It was a mix of the old and the new at the grand reopening of the restored Carnegie Library building on Mount Vernon Square in Washington, D.C., on Saturday, May 11, featuring a flagship Apple Store and the DC History Center. The latter will encompass the Kiplinger Research Library, three museum galleries and a museum store, owned and operated by the 125-year-old Historical Society of Washington, D.C.
The Beaux-Arts-style building first opened its doors in 1903. The restoration project, which began in 2016, preserved the building’s historic facades and restored some of its early 20th-Century detailing while maintaining the original footprint of the interior.
The 19,000-square-foot Mount Vernon store is Apple’s second in the District, after the one located on Wisconsin Avenue in Georgetown. It occupies the building’s lower level gallery, plus parts of the main staircase and foyers, including a courtyard area and atrium known as “The Forum,” which will be used as a teaching space.
Founded in 1894, the Historical Society of Washington, D.C., is the city’s only museum and library dedicated to the history of our nation’s capital. The new History Center will showcase rotating exhibitions. The Historical Society will occupy the second floor. The basement floor will also house a photo gallery focusing on the history of the city.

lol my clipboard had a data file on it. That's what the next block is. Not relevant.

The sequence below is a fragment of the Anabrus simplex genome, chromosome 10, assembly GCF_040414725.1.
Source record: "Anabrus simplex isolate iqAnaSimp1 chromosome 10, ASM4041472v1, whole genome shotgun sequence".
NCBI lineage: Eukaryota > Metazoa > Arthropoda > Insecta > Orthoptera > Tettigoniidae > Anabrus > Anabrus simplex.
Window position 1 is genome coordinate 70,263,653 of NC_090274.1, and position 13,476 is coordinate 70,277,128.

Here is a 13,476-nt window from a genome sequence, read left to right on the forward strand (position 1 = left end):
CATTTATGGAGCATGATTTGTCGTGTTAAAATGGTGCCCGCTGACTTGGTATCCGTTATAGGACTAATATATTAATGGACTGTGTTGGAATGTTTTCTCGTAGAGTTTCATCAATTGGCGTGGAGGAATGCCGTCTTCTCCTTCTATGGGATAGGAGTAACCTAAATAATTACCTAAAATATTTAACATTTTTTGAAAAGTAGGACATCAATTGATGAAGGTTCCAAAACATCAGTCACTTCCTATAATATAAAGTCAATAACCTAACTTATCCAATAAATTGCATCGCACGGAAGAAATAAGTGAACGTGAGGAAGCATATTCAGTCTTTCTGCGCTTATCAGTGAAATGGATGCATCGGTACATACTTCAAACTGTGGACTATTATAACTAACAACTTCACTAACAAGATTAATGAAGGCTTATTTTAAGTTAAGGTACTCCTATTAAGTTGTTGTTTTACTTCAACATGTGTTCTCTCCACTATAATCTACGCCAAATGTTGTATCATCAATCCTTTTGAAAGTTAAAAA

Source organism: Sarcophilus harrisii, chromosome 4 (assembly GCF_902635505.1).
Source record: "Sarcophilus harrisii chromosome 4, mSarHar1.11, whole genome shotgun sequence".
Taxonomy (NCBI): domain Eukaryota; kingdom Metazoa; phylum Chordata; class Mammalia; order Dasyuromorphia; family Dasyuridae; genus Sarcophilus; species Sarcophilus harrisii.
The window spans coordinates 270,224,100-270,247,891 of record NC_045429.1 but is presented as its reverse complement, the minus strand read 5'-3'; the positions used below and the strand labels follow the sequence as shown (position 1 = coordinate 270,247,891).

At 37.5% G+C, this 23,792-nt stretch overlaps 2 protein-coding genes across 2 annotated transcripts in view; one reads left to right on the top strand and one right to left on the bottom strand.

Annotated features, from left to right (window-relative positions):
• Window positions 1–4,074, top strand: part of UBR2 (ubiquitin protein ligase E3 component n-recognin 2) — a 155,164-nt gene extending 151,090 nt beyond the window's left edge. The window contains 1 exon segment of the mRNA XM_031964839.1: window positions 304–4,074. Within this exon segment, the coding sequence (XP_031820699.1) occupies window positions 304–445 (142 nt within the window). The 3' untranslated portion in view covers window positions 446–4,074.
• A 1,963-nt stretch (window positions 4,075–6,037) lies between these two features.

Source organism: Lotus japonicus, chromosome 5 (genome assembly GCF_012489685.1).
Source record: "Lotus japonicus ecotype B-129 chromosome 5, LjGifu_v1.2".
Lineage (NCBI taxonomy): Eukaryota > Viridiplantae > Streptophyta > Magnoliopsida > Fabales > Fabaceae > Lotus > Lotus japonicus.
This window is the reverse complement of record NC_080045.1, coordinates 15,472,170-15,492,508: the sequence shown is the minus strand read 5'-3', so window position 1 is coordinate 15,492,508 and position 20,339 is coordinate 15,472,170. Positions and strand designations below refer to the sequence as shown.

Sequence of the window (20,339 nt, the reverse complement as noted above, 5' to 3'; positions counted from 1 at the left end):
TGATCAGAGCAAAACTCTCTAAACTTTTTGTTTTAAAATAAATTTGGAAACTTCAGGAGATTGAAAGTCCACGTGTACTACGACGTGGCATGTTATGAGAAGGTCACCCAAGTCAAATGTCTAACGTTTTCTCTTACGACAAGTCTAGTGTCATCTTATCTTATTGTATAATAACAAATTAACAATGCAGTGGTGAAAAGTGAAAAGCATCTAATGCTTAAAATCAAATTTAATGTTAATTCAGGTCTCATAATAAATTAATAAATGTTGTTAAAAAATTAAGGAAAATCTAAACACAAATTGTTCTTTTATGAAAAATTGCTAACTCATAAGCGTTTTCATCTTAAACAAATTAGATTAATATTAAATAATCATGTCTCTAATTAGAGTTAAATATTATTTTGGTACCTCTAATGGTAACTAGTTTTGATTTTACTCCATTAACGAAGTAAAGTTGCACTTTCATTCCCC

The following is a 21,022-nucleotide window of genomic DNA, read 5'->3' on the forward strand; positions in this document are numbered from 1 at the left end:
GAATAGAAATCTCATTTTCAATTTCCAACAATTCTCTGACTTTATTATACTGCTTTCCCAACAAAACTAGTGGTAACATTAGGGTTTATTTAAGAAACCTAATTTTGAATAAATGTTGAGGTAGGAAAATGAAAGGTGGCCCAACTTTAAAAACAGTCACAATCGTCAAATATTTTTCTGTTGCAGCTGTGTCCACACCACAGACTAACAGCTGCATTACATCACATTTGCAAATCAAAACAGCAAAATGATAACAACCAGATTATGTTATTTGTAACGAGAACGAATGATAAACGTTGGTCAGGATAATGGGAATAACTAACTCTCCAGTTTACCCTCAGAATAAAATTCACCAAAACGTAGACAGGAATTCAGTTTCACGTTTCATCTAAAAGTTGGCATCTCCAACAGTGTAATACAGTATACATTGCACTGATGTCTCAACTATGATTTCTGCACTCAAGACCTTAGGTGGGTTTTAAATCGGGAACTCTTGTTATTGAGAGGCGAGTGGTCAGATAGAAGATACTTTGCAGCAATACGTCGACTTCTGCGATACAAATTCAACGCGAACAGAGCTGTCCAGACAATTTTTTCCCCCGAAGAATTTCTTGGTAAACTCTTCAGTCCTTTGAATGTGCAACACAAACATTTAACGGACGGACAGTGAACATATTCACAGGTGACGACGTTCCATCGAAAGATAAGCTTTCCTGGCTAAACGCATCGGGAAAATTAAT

Currently on view is an exhibition titled “The Big Picture,” a “look at 20th-century Washington through spectacular panoramic photography.” Along with thousands of panoramic images, donors Mark and Douglas Segal contributed their father’s massive Cirkut camera to the Society’s collection. Anchoring the exhibition is a wall-size photo taken just before the seventh game of the 1924 World Series, eventually won by the Washington Senators in extra innings over the New York Giants.
The Kiplinger Research Library, due to reopen this summer, will provide access for scholars and residents alike to one of the city’s largest and diverse collections of local historical memorabilia.
The DC History Center will be open Tuesday through Saturday, 10 a.m. to 7 p.m., and Sunday, noon to 5 p.m. Admission is free.
During the next six weeks, the StoryMakers Festival will bring together 40 local artists, poets, activists, musicians, photographers, filmmakers, lawmakers and community builders to celebrate storytelling and inspire attendees to tell their own stories.
View Jeff Malet’s photos from the grand reopening of the Carnegie Library by clicking on the photo icons below.